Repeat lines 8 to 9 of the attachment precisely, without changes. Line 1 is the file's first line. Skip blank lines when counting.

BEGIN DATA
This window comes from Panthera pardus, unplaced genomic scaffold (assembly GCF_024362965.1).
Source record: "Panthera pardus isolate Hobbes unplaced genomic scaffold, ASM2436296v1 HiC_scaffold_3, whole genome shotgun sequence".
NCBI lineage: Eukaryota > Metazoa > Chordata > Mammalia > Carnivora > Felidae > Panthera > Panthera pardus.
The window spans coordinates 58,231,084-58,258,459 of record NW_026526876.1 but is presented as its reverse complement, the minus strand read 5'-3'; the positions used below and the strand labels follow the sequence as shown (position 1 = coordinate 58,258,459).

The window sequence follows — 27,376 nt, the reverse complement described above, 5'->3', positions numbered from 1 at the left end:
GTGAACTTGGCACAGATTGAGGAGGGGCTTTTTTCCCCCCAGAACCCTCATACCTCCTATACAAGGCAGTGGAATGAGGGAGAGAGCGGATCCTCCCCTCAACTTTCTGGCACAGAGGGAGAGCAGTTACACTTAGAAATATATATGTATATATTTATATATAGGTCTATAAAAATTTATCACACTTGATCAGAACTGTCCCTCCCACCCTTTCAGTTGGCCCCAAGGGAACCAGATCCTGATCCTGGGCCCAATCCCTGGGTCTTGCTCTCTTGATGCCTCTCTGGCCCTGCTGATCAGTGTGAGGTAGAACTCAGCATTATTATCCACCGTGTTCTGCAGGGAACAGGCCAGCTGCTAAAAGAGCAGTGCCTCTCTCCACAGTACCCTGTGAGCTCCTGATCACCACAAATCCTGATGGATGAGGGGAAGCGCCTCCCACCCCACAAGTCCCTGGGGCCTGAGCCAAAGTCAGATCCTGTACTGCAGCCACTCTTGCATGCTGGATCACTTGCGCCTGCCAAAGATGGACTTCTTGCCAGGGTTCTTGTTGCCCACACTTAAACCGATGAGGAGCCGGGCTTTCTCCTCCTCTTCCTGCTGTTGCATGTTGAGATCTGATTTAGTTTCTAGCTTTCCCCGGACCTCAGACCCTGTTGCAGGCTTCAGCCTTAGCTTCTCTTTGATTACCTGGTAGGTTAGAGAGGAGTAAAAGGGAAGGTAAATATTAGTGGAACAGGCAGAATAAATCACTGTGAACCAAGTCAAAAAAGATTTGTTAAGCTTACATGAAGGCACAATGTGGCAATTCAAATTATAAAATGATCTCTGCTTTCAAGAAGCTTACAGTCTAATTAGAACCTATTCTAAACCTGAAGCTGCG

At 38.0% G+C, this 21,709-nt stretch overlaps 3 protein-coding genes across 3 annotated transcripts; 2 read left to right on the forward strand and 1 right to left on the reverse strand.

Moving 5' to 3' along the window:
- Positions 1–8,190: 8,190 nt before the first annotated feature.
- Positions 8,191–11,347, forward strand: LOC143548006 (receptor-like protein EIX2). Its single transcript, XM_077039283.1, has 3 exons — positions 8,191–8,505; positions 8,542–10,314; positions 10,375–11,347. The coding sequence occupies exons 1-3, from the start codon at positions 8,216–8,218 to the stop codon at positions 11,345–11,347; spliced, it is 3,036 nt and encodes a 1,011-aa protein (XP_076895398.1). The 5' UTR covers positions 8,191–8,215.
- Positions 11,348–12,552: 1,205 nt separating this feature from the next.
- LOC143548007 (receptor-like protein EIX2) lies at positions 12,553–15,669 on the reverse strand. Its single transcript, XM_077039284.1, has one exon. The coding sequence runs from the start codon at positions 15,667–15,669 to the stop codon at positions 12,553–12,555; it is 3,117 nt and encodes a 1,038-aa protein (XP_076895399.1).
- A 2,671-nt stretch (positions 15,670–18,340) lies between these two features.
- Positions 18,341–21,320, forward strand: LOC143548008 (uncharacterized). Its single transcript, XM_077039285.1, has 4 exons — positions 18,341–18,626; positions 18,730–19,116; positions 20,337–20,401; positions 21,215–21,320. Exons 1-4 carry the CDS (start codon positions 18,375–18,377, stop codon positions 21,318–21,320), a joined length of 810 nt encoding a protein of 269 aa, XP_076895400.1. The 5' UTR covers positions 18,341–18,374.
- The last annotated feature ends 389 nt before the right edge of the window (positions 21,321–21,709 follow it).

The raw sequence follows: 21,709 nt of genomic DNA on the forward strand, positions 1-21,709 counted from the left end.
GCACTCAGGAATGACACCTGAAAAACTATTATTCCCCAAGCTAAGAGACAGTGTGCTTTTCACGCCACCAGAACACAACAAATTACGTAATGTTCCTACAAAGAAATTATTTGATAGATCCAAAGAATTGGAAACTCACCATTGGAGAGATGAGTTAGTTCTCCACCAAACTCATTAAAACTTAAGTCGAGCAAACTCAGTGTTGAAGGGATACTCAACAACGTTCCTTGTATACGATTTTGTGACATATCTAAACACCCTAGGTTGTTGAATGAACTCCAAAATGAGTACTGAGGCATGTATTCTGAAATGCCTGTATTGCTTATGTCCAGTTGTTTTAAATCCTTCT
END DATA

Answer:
Moving 5' to 3' along the window:
- Positions 1–8,190: 8,190 nt before the first annotated feature.